Facebook Twitter



UNLV may be able to defend its national basketball championship after all.

The NCAA's Infractions Committee on Tuesday agreed to reconsider its July decision banning UNLV from postseason play, setting an Oct. 28 special meeting in Chicago to rehear the case.UNLV officials called the decision a "clear signal" the NCAA might move away from the postseason ban, and said they would offer the committee a list of lighter penalties to take the place of the ban.

"We've gotten a second chance," UNLV president Robert Maxson said. "We've got to make the most out of that second chance."

The decision by the Infractions Committee to meet a second time on the case came as UNLV was preparing to go to Kansas City next week to appeal the postseason ban to the NCAA Council.

The appeal was shelved, at least temporarily, and Maxson expressed optimism the university would be able to convince the committee to agree to a lighter penalty for the basketball program.

"We're very pleased. We think this is a good sign for the university," Maxson said.

The Infractions Committee in July slapped the one-year postseason ban on UNLV as the final resolution to a battle with coach Jerry Tarkanian that stretched back to the NCAA's attempt to have Tarkanian suspended from coaching for two years in 1977.

UNLV, which had been expecting no more than a slap on the wrist, protested loudly and immediately launched an appeal of the decision.

UNLV counsel Brad Booke said Tarkanian still holds a court injunction prohibiting the university from suspending him, and said that any disciplinary action involving Tarkanian will have to get his prior approval.

"Coach Tarkanian has an injunction against the school," Booke said. "If we cross over into any of those areas, we'll have to have an agreement with him."

Booke acknowledged that one of the possible proposals would be for UNLV to ask Tarkanian to step aside during postseason play. Other contingencies include limiting of recruiting or the loss of some scholarships for the basketball program.

"We'll be trying to formulate ideas for alternative penalties right up until Oct. 28," said Booke. "We've discussed virtually every idea possible."

Tarkanian did not attend Tuesday's news conference called by Maxson to announce the NCAA decision.

Booke said, though, that university officials have discussed a variety of possible sanctions with the coach, and hinted that some of the penalties may apply to Tarkanian.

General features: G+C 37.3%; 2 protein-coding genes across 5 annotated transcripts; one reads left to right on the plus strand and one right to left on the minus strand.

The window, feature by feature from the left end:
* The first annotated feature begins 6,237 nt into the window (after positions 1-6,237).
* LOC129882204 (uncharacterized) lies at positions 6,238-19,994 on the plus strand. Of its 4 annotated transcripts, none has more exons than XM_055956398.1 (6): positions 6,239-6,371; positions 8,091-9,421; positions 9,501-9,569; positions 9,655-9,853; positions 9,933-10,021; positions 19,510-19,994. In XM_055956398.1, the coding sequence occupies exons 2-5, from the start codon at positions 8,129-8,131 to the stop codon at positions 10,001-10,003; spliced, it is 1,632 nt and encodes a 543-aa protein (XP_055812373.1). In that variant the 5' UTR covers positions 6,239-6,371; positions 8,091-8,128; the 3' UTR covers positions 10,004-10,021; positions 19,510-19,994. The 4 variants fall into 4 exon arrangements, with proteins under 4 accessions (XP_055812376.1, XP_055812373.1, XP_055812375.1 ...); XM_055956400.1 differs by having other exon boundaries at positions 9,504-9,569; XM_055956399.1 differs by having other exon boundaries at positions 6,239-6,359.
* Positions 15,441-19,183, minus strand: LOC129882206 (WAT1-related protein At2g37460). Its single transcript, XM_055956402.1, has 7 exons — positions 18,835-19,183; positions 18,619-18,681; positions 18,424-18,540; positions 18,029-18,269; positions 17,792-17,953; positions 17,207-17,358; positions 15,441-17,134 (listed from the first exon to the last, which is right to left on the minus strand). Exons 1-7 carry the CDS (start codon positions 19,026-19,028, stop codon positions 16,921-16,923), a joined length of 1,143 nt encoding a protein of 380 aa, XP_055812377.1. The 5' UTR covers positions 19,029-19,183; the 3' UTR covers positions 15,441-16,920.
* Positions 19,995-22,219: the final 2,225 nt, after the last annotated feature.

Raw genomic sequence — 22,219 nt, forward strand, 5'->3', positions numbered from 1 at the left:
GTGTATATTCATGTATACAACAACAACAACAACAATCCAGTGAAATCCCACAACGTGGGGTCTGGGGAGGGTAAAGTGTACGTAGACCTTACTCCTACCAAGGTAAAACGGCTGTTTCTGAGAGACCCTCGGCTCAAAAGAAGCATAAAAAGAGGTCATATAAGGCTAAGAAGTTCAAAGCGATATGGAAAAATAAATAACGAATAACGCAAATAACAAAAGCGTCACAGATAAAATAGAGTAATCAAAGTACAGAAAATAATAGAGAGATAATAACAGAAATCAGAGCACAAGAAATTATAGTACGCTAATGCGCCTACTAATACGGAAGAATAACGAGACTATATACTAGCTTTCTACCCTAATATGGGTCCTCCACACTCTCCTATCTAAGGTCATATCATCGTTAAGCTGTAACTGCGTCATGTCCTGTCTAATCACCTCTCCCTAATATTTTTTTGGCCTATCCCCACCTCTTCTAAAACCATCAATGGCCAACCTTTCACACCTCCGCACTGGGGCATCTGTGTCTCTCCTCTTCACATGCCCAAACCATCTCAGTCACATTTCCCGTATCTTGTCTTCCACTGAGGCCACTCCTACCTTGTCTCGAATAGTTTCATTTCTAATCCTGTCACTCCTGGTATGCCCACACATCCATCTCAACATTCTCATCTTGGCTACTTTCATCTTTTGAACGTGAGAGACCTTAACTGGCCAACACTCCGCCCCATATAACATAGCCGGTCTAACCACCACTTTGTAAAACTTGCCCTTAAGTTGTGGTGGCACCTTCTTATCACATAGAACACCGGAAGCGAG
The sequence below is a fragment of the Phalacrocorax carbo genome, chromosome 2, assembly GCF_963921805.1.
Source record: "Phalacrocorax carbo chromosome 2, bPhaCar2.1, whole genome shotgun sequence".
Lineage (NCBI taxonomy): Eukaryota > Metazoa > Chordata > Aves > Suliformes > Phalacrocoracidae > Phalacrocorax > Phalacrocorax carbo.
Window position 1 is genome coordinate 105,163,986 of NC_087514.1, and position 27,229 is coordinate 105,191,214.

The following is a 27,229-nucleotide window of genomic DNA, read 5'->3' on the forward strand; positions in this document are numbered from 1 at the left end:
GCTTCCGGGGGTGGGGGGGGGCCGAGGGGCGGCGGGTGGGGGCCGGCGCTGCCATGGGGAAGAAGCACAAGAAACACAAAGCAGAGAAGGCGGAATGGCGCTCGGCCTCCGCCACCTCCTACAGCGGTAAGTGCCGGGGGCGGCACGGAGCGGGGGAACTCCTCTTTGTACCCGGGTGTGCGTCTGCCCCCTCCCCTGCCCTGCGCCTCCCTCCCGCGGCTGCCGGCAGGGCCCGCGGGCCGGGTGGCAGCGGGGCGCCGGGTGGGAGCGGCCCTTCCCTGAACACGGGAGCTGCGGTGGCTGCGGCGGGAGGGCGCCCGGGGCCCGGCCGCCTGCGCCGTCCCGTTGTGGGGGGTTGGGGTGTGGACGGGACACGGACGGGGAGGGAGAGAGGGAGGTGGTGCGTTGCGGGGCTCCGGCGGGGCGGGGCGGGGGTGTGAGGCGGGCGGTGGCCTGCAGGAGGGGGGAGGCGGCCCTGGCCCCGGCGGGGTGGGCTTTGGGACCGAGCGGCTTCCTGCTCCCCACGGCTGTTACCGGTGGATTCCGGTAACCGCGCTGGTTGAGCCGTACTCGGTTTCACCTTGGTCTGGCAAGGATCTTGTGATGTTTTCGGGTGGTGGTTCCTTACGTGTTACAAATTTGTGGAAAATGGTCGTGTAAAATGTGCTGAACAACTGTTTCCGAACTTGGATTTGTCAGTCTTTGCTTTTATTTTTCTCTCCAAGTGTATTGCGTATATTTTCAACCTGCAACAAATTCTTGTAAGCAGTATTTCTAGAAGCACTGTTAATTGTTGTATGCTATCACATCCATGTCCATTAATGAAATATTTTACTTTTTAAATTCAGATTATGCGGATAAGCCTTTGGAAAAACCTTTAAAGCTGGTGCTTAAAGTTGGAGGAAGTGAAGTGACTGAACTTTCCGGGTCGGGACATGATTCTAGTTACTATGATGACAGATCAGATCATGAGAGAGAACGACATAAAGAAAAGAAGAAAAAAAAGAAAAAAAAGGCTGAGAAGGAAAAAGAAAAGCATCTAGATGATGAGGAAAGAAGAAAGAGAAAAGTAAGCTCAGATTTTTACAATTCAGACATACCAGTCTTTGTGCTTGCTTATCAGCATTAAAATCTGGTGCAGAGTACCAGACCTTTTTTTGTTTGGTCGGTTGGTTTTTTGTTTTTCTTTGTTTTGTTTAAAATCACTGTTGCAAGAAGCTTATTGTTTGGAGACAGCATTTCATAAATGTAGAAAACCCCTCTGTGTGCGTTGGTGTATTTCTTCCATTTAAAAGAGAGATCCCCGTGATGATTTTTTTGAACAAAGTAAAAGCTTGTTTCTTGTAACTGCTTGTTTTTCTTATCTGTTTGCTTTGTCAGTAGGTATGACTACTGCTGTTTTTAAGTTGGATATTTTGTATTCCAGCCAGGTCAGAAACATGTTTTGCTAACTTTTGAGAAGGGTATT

"There's certain things coach Tarkanian can do that are probably permissible under his injunction," he said.

Maxson credited Booke's work on an appeal brief filed with the NCAA as the reason the Infractions Committee decided to review its original postseason ban. Maxson said he expected committee members to come up with some ideas of their own about sanctions, but expressed optimism that UNLV would be successful in overturning the ban on postseason play.

"I think the clear signal is they're willing to look at some alternatives," Maxson said. "If they weren't, they wouldn't be flying to Chicago on a Sunday to hear us."

UNLV announced immediately after the July ruling that it would appeal the ban.

Maxson at the time called the penalty "a miscarriage of justice" and said UNLV was being penalized twice for the same offense.

The postseason ban couldn't have come at a worse time for Tarkanian, whose team is returning four starters from the squad that routed Duke 103-73 for the national championship and figures to be a consensus No. 1 preseason pick.

Shortly after the ban was announced, two top UNLV recruits, Ed O'Bannon and Shon Tarver, reversed their oral commitments to the university and said they would attend school elsewhere. UNLV stars Larry Johnson and Stacey Augmon, though, passed up multi-million dollar contracts with the NBA to return for their senior year despite the ban.

The NCAA's decision to penalize UNLV goes back to the mid-1970s, when the organization first started investigating possible recruiting violations in the UNLV program, where Tarkanian became head coach in 1973.

UNLV was hit with a two-year probation in 1977 and the NCAA - in an unprecedented ruling - ordered the university to suspend Tarkanian from coaching for a similar period.

UNLV served the probation, but Tarkanian won a state court injunction banning the university from suspending him. The case went all the way to the U.S. Supreme Court, which ruled last year that the NCAA could discipline member institutions but left Tarkanian's injunction intact.

UNLV's problems do not stop with the current case, however. The NCAA is expected to give the university a list of alleged violations by the end of the year stemming from the 1987 recruitment of New York City prep star Lloyd Daniels.